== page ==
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High Intensity Exercises Can Lower Your Body Fat More than Traditional Endurance Training
Another related study published in the Journal of Obesityv reports that 12 weeks of high intensity interval training (HIIT) not only can make significant reductions in total abdominal, trunk, and visceral fat, but also can give you significant increases in fat-free mass and aerobic power. In this study, in which young overweight males were randomly assigned to either HIIT exercise or a control group, the following health benefits were achieved by the exercising group doing just 20 minutes of high intensity exercises three times a week for three months:
- Aerobic power increased by 15 percent
- Reduction of total fat mass: 2 kg
- Visceral fat reduced by 17 percent
Personally, I recommend incorporating both super-slow/high-intensity resistance training and other high intensity interval exercises into your fitness regimen, as the variety will help optimize results. In both cases, as long as you’re doing the exercises at maximum intensity, you can reduce the frequency. So if you follow the Super Slow routine Dr. McGuff recommends, your weight training program can be reduced to just one 12-minute session once a week, and your anaerobic cardio to one or two 20-minute sessions a week.
I personally don’t feel comfortable yet with this approach, but I don’t dispute its validity. I still do two one-hour weight training sessions per week that have some element of super slow, but also some functional and power movements for a wide variety. I used to do three weight sessions and three high-intensity Peak Fitness exercises a week but realized that did not give me enough recovery, so I dropped down to two weight sessions and one Peak Fitness a week and that seems to be working for me now.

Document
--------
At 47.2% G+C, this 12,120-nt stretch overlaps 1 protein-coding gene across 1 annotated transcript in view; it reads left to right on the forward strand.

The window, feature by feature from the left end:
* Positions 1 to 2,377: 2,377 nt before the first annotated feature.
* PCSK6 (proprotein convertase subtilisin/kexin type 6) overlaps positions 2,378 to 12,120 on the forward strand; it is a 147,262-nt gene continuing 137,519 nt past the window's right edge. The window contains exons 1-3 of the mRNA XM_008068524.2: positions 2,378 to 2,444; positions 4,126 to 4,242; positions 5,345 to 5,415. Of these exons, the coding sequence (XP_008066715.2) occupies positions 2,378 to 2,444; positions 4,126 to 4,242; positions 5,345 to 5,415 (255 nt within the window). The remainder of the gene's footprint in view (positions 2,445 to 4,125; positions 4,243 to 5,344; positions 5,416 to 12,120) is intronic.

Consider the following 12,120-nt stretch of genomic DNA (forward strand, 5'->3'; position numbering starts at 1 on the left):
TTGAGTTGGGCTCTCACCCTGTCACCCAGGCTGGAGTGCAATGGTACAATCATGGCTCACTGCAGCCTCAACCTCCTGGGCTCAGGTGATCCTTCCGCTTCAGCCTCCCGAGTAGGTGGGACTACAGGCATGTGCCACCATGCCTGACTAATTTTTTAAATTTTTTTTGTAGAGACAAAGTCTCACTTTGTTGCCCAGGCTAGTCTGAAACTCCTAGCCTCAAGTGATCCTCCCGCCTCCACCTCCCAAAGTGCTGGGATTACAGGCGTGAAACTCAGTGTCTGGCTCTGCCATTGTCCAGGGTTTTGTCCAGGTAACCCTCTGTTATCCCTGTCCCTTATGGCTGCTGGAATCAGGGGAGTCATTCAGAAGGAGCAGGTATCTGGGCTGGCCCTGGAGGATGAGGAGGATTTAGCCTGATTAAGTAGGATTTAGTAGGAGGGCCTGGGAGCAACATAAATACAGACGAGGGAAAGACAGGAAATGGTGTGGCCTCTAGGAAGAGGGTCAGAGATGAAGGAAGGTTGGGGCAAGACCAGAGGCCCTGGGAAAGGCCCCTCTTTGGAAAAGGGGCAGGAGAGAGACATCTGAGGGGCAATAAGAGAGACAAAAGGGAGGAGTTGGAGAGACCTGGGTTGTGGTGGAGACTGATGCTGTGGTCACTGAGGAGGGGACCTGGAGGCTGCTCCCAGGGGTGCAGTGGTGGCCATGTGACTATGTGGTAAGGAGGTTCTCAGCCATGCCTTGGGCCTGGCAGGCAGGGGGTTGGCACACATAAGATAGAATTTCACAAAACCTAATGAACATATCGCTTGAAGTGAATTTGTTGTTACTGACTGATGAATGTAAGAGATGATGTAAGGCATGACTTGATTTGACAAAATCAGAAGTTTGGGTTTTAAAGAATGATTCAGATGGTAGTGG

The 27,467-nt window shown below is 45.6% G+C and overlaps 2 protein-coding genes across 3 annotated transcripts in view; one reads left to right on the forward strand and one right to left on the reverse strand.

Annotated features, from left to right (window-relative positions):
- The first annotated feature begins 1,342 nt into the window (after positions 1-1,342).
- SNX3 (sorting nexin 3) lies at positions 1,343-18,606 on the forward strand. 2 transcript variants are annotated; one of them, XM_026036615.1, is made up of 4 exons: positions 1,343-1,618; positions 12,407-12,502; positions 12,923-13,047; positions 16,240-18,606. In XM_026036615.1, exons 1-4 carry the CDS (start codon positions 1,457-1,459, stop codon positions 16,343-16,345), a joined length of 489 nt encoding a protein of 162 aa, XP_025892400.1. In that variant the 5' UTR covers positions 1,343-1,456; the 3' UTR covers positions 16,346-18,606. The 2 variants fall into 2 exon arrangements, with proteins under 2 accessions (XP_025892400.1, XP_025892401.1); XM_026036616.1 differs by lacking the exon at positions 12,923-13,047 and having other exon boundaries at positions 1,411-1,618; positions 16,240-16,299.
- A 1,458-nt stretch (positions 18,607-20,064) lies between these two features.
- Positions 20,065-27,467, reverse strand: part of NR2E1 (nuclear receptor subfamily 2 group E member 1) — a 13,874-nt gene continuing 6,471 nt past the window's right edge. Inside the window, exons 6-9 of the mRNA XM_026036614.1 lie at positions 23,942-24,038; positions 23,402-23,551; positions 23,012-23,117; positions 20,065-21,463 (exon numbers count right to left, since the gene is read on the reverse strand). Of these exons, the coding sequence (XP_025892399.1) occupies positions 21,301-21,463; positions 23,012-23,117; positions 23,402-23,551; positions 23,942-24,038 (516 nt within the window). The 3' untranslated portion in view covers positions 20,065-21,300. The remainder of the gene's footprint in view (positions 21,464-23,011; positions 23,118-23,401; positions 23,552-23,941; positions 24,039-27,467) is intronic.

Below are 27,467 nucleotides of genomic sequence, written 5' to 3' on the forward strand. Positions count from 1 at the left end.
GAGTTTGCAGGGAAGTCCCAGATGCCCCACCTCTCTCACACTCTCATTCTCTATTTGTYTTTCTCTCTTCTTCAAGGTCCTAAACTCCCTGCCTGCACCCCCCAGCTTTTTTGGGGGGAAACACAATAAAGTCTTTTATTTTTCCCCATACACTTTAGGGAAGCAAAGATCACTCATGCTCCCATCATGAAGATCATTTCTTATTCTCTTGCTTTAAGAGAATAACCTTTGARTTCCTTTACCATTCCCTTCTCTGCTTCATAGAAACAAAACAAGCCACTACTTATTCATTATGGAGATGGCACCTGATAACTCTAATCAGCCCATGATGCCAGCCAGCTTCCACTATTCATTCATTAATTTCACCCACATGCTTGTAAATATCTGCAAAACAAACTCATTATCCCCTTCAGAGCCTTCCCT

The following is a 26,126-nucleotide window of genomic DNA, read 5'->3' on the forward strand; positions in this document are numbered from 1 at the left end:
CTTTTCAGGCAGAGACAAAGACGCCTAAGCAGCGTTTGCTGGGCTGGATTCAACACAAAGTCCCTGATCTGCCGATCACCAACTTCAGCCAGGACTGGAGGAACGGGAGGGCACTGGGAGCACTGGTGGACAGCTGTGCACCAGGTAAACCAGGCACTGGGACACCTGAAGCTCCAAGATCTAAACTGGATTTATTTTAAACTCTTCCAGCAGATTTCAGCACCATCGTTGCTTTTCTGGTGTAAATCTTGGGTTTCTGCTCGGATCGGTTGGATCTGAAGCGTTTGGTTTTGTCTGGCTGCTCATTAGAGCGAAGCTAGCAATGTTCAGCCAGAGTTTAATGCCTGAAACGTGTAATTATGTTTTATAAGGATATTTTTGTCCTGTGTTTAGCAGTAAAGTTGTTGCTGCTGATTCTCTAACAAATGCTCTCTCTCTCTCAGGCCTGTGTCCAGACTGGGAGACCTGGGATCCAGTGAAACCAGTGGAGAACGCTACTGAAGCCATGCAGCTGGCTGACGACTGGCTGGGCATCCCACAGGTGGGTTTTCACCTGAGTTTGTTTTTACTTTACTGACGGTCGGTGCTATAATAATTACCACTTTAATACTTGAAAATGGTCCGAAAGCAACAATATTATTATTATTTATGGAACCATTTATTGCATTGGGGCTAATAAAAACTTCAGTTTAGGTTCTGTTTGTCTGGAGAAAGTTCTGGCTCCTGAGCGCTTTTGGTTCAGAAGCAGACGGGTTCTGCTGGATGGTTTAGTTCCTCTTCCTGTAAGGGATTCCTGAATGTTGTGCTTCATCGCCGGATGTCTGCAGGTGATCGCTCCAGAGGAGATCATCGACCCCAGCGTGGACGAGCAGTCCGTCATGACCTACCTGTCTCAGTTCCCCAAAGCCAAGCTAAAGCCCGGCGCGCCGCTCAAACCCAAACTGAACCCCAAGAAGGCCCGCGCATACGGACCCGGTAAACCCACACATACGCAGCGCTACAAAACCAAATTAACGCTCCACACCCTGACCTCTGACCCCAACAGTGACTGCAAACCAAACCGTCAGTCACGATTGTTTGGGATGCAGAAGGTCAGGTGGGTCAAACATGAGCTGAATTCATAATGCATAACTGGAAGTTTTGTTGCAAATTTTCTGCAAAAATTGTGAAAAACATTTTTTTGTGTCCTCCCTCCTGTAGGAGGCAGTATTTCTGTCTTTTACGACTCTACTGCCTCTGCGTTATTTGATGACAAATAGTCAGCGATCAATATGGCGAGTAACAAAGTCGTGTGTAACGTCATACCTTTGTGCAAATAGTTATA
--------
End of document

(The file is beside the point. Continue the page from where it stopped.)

I recommend using a recumbent bicycle or an elliptical machine for your high intensity interval training, although you certainly can use a treadmill, or sprint anywhere outdoors. However, unless you are already an athlete, I would strongly advise against sprinting, as several people I know became injured doing it the first time that way. .
Here are the core principles:
- Warm up for three minutes
- Then, go all out, as hard as you can for 30 seconds
- Recover for 90 seconds
- Repeat 7 more times, for a total of 8 repetitions
- ool down for a few minutes afterward by cutting down your intensity by 50-80 percent
The first repetition is usually pretty easy as your starting heart rate is low and you can do the entire 30 seconds without stress. But since you only recover for 90 seconds your heart rate gradually continues to climb after every repetition, so hopefully by the time you finish your last repetition it is at or above your maximum heart rate.
Remember to cool down for a few minutes after your 8th repetition.
Unless you work out regularly you will likely need to slowly work your way up to 8 cycles. You can start with 2-4 and gradually increase to 8, but ideally, you should get to 8 cycles. The magic really starts to happen around repetition number 7 and 8. If you have a history of heart disease or any concern please get clearance from your health care professional to start this. Most people of average fitness will be able to do it though; it is only a matter of how much time it will take you to build up to the full 8 reps.
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Courtesy of fitness.mercola.com